Sirius XM Flaw Could Have Let Hackers Remotely Unlock and Start Cars

Sirius XM hackers cars security flaw
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Sirius XM hackers cars security flaw
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Photo Credit: Bastian Pudill

A Sirius XM flaw could have allowed hackers to unlock and start cars remotely using connected vehicle services.

A vulnerability discovered in Sirius XM’s connected vehicle services could have enabled hackers to unlock and start cars remotely. Sam Curry, a security engineer at Yuga Labs, worked with security researchers to discover the flaw and outlined their findings. 

In addition to providing a satellite radio subscription, Sirius XM powers the telematics and infotainment systems used by several automobile manufacturers, including Acura, BMW, Honda, Infiniti, Jaguar, Land Rover, Lexus, Nissan, Subaru, and Toyota. The systems in these vehicles can collect a lot of data about your car: GPS location, speed, turn-by-turn navigation, maintenance requirements, voice commands on your phone, call logs, text messages, and more. 

While this data enables vehicles with these systems to provide features like automatic crash detection, remote engine start, stolen vehicle alerts, navigation, and remote locking and unlocking, hackers could take advantage of this system without the proper safeguards. According to Curry, Sirius XM “built infrastructure around the sending and receiving of this data and allowed customers to authenticate to it using some form of mobile app,” such as MyHonda or Nissan Connected.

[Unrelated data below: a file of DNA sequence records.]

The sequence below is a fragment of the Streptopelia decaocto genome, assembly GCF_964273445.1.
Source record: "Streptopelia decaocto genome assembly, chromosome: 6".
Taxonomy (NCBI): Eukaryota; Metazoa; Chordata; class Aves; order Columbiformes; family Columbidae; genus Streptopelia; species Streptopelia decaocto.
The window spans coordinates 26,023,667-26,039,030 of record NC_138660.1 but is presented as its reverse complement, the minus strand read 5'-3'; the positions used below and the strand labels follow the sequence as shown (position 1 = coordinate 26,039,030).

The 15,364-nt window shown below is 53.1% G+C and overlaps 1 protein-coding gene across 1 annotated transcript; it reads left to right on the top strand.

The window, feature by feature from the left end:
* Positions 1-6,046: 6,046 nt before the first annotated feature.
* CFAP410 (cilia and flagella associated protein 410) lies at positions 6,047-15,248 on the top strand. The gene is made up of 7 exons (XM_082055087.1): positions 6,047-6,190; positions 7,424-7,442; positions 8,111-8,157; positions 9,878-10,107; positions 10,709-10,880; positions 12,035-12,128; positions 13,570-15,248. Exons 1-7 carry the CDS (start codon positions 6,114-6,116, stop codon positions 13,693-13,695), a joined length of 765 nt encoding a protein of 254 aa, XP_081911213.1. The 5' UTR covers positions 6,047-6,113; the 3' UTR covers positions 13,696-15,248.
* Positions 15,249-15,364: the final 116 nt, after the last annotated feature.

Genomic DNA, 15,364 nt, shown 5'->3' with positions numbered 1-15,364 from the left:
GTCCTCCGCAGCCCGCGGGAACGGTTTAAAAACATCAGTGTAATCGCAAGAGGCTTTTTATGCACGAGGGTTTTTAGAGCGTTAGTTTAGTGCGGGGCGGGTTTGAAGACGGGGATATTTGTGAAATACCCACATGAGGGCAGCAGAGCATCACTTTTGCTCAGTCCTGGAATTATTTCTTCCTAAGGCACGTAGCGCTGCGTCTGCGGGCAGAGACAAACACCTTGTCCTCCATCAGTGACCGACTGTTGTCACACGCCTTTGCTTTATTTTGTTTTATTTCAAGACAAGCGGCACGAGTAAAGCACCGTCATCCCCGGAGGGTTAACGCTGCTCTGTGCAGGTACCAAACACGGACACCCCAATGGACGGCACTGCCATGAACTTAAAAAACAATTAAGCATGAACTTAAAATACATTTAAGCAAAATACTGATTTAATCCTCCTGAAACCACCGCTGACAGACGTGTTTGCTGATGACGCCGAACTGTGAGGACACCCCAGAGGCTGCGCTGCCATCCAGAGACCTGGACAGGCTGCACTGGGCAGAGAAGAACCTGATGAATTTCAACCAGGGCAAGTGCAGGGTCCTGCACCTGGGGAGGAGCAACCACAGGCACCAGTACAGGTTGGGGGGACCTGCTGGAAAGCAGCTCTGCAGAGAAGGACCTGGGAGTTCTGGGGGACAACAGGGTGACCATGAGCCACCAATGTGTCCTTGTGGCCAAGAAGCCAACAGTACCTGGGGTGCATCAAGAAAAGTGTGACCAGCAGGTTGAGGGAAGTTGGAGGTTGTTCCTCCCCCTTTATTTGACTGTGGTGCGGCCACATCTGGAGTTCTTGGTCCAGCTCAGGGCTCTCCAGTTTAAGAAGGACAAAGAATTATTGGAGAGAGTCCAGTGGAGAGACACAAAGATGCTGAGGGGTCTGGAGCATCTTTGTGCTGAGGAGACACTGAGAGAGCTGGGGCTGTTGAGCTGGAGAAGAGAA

User accounts on these apps are linked to their vehicle’s VIN to execute commands and obtain information about their car. Curry explains that this is the aspect that could potentially put users at risk, as Sirius XM uses the VIN linked with a person’s account to relay information and commands between the app and its servers. Hackers with this information can obtain the vehicle owner’s name, phone number, address, and car details.

In Curry’s tests, he was able to execute commands using the VIN and discovered he could remotely control the vehicle, allowing him to start the car, lock or unlock it, and perform other functions like turning the lights on or off and honking the horn. Curry says he alerted Sirius XM of the flaw, and the company quickly patched it. 

Lynnsey Ross, Sirius XM spokesperson, says that the vulnerability “was resolved within 24 hours after the report was submitted” and that “at no point was any subscriber or other data compromised nor was any unauthorized account modified using this method.”

Curry also reported discovering another flaw within the MyHyundai and MyGenesis apps that could enable hackers to hijack a vehicle remotely. However, he worked with the automaker to correct the issue.